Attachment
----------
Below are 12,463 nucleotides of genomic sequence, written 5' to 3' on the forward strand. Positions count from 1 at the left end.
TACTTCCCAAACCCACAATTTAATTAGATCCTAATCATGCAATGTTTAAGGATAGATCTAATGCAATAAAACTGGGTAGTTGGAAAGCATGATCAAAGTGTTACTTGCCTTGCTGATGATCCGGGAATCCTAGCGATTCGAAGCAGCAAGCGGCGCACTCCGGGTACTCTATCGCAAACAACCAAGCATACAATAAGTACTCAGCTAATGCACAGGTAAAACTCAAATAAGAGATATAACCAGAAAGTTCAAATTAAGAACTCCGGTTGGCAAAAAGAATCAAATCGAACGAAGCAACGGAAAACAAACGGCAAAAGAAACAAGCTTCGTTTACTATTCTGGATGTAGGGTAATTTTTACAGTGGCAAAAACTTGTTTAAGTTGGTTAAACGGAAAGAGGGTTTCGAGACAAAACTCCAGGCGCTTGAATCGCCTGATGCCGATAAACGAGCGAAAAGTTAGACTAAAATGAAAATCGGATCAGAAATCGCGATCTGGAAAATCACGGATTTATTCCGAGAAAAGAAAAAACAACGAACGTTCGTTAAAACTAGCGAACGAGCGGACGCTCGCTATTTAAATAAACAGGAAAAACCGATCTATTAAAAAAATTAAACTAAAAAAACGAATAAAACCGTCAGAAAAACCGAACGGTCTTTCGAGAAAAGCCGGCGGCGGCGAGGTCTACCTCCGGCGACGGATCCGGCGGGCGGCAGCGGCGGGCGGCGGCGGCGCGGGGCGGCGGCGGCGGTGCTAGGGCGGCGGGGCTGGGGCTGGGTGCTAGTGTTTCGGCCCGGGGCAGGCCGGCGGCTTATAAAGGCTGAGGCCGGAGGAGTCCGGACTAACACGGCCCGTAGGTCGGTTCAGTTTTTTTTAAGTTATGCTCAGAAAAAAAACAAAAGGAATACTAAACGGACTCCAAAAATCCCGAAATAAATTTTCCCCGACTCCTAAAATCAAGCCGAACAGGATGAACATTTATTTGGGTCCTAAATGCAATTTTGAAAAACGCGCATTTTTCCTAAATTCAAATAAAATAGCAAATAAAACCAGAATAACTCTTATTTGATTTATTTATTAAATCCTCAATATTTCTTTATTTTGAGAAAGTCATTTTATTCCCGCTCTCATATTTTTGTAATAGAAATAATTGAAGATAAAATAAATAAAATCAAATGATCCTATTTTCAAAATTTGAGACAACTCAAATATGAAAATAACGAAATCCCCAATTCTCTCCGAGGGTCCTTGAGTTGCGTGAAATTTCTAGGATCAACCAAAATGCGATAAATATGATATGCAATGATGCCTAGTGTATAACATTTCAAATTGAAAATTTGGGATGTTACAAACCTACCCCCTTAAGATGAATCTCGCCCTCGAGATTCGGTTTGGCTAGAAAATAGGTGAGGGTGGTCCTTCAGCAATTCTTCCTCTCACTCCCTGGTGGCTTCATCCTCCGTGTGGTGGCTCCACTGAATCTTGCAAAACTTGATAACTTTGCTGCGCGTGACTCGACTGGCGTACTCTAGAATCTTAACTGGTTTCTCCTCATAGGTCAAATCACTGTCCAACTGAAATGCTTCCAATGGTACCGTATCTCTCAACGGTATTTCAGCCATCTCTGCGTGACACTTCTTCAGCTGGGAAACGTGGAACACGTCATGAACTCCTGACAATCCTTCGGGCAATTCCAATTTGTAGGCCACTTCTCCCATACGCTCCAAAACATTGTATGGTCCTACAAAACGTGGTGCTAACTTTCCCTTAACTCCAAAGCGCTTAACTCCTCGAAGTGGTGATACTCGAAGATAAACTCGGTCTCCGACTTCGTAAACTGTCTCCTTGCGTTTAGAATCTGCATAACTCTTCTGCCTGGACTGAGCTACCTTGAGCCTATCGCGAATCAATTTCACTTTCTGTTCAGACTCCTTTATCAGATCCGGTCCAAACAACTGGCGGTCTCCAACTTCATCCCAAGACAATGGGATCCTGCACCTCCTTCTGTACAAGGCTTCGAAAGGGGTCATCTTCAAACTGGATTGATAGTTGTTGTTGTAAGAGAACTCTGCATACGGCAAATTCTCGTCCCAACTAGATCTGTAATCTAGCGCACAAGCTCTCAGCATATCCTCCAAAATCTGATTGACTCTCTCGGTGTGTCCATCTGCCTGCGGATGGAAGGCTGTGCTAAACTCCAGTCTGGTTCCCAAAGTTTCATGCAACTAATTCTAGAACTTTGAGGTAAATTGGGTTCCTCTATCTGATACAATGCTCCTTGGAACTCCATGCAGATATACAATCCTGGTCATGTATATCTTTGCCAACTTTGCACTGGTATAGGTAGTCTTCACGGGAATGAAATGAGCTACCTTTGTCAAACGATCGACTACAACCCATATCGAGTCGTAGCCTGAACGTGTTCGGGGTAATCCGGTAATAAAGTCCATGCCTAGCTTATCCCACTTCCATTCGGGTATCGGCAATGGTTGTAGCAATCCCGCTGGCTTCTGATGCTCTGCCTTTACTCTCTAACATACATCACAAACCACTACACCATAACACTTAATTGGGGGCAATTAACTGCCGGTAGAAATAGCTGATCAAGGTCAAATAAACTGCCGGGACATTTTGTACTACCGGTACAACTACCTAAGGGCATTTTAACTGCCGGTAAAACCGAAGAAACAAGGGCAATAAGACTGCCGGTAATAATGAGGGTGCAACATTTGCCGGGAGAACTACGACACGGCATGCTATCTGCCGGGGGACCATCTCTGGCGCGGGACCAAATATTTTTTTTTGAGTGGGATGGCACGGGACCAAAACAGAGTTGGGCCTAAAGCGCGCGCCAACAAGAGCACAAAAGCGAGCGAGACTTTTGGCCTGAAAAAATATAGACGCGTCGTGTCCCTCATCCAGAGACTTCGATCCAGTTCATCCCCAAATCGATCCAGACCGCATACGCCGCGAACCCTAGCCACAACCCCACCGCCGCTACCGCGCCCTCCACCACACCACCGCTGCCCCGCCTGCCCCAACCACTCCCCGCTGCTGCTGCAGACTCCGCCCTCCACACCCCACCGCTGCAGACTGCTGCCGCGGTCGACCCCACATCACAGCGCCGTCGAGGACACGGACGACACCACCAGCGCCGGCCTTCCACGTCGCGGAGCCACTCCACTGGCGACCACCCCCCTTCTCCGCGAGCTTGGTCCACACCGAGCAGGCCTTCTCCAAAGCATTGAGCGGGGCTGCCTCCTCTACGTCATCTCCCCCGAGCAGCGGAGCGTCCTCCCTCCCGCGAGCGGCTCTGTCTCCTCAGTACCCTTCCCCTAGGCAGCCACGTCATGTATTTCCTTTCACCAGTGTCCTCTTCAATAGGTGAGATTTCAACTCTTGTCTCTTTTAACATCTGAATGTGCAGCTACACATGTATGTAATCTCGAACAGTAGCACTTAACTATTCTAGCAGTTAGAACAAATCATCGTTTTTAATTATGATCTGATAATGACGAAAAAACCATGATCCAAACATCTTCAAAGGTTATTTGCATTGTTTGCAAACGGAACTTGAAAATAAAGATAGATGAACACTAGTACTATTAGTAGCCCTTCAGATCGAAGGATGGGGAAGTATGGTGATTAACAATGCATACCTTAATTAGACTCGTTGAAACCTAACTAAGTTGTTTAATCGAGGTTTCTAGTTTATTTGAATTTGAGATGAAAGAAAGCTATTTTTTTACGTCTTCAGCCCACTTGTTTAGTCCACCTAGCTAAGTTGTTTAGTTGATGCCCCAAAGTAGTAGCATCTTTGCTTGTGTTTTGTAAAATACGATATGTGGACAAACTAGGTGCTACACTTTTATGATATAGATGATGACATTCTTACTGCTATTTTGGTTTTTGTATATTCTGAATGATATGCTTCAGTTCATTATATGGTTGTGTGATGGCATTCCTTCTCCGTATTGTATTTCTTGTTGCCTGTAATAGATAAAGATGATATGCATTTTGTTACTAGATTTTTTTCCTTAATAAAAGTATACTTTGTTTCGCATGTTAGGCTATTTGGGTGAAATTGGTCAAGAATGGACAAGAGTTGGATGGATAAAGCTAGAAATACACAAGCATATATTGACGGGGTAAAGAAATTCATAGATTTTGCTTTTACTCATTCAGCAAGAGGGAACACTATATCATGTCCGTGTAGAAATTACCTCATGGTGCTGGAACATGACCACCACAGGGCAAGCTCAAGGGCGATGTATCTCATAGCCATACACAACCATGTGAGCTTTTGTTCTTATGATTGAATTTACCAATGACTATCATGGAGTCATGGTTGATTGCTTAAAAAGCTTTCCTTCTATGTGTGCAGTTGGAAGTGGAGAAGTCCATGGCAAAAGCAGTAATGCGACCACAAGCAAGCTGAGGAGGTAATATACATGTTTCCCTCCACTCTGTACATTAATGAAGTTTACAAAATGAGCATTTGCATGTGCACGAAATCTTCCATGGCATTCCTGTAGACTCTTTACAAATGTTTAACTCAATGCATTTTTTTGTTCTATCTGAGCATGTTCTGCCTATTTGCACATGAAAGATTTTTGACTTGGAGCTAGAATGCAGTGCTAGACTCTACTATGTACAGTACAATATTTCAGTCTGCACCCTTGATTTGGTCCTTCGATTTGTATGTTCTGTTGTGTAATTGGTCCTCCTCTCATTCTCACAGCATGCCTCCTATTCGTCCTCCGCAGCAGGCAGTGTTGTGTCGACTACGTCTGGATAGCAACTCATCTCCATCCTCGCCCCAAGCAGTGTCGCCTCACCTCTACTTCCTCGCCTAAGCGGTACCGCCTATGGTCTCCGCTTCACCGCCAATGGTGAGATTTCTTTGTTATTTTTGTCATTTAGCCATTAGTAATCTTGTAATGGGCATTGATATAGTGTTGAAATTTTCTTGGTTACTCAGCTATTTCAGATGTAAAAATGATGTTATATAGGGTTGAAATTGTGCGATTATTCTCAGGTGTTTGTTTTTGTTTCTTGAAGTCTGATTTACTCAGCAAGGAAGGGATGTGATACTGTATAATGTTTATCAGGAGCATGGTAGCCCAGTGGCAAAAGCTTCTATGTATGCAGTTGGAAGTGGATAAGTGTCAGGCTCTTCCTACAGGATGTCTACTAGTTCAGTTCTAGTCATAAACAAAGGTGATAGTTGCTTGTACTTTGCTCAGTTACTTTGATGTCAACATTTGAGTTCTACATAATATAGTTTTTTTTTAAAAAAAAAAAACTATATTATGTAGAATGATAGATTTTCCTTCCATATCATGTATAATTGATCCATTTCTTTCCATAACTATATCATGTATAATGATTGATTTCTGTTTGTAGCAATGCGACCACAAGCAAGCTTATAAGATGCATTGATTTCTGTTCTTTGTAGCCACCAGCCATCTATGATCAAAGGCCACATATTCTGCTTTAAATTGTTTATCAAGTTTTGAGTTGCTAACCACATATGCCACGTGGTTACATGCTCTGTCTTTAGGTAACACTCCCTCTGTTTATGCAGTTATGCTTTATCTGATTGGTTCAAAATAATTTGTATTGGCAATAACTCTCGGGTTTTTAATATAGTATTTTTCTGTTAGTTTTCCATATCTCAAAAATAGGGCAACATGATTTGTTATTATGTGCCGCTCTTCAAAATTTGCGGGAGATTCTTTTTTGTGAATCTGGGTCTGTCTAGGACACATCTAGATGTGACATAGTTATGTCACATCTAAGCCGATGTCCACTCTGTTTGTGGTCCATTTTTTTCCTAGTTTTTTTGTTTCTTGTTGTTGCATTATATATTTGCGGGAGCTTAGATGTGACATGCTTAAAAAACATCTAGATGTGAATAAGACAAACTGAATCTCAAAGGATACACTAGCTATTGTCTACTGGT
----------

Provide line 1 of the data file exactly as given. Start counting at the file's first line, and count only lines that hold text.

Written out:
Below are 12,463 nucleotides of genomic sequence, written 5' to 3' on the forward strand. Positions count from 1 at the left end.